The shorter the clippings, the more easily they fall to the soil (as opposed to lying on top of the grass), and the more quickly they decompose. Optimally, you should never cut more than one-third off the total height of the grass. This means you may need to mow your lawn on a slightly more frequent schedule, but it’s a small price to pay for improving the health of your lawn while eliminating the effort involved in bagging and hauling clippings around the yard.

Second, never apply too much fertilizer at once, and use only slow- or controlled-release fertilizers. Look for a high percentage of “WIN” nitrogen on the bag (that stands for “water-insoluble nitrogen”), or chose fertilizers from natural sources, such as manure. Other forms of nitrogen may provide a quick green-up, but they are so highly soluble that much of the nitrogen leaches through to the soil without the grass ever having a chance to use it. These soluble forms of nitrogen, such as ammonium sulfate, have caused problems by polluting groundwater and nearby streams and lakes.

Relax your standards somewhat regarding what you consider to be weeds. No less than the great American horticulturist, Liberty Hyde Bailey, wrote in 1898: “The man who worries morning and night about dandelions in the lawn will find great relief in loving the dandelions. Each blossom is worth more than a gold coin, as it shimmers in exuberant sunlight of the growing spring, and attracts the bees to its bosom. Little children love the dandelions: why not we? Love the things nearest at hand; and love intensely.”

Instead of trying to achieve that nearly impossible perfect grass lawn, completely free of dandelions, crabgrass, clover, and whatnot, why not leave the herbicides on the shelf and simply enjoy what you’ve got? A lawn with a few weeds in it is not going to stop anyone from having a grand time playing touch football, badminton, or hide-and-seek. Leave perfection to the greenskeepers and their putting greens.

Finally, if insect pests become a serious problem in your lawn, opt for a natural control. Great strides have been made in the science of organic pesticides. Today there is an effective, natural control product available for every lawn pest. These products make sense not only from an environmental point of view, but from a personal one. All you have to do is imagine the number of times kids fall facedown in the grass during an active game of volleyball or football, or just how close babies or toddlers are to the lawn as they crawl or wobble across the grass, and the choice of insect remedies becomes clear-cut.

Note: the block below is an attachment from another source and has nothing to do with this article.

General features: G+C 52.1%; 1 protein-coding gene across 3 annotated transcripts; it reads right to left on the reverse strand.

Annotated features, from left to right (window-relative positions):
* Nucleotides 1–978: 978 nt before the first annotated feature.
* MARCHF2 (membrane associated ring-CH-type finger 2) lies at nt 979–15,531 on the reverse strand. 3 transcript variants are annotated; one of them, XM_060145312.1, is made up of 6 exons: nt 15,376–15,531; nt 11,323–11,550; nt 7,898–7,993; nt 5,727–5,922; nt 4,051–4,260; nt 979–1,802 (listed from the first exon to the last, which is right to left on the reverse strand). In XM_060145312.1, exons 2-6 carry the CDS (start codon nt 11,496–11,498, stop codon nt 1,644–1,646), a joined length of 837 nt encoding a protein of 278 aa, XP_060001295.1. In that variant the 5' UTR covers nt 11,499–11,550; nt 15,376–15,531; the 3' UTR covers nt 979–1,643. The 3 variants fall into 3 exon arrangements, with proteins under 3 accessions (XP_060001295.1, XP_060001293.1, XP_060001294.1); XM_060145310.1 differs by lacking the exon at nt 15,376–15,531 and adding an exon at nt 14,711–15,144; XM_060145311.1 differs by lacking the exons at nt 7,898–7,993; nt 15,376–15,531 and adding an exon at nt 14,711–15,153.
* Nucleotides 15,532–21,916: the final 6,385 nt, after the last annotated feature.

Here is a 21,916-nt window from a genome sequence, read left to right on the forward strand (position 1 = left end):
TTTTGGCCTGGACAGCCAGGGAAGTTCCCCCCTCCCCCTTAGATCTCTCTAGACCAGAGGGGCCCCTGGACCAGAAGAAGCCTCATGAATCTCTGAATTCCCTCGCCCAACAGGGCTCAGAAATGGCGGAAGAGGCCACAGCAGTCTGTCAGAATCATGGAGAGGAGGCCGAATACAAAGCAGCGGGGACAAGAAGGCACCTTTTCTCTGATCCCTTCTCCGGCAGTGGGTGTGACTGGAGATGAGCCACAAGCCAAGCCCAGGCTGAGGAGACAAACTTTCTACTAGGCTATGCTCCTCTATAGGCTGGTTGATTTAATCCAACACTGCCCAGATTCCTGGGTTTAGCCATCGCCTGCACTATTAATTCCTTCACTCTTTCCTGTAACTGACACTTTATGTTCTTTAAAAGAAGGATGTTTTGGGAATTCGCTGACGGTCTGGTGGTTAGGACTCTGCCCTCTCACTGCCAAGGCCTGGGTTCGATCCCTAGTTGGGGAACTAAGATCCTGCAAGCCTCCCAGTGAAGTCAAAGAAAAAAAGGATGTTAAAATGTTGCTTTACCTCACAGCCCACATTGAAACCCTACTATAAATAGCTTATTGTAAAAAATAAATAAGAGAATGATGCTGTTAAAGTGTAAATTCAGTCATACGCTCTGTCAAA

The All-Important First Step

Nothing, repeat nothing, is more important to the successful growth of any plant than proper advance soil preparation. Skip this all-important first step, and you’re asking for trouble. Abide by it, and you’ve taken a huge step in ensuring a thriving, easy-to-care-for lawn or garden.

Briefly stated, no matter what type of soil you find in your yard, from the sandiest sand to the heaviest clay, a liberal addition of organic matter works miracles. The organic matter can be anything form compost to well-rotted leaf mold, fine fir bark, or peat moss. Almost every community lays claim to some indigenous, inexpensive organic material, readily available to homeowners for free, the material having been made from the leaves gathered by municipal crews in the fall.

The amount of organic matter you add should be equal to the depth that you intend to turn the soil. If you’re preparing the soil to plant a lawn, whether from seed or sod, the minimum depth you should till is 6 inches; 8 or 12 is that much better. This may contradict some traditional advice, but experience has proved it to be very successful. If you intend to till the soil to a depth of 8 inches, then you should add 8 inches of organic material on top of the soil before you till to incorporate it to the full depth. This takes some doing, but it helps develop an extensive, healthy root system, resulting in a hardy, vigorous lawn that is able to withstand periods of drought and is more resistant to disease and pests.

Depending on the type of lawn you are planting and the characteristics of your native soil, you may want to add fertilizer and lime as you incorporate the organic matter. Explain your situation to your local nursery staff to find out if such additions are necessary.

After tilling the organic matter into the soil, rake the area smooth and sow the grass seed or roll out the sod. Keep the soil moist (but not wet) for a week or ten days. You’ll be amazed at the growth the lawn puts on in such superior soil, even in the first year, not to mention its long-term vigor, in both good years and bad.

Lawns — published on April 3, 2008

New Lawn: Seed or Sod?

Whether you are planning to sod or seed your lawn, for best results you need to start from scratch. The reason this is the best way to start your lawn and get the healthiest lawn is that you can eliminate bad grass, weeds and disease in your grass. If this is not all properly removed then most of the time it is a waste of time to seed or sod because weeds and disease will just creep back into your lawn.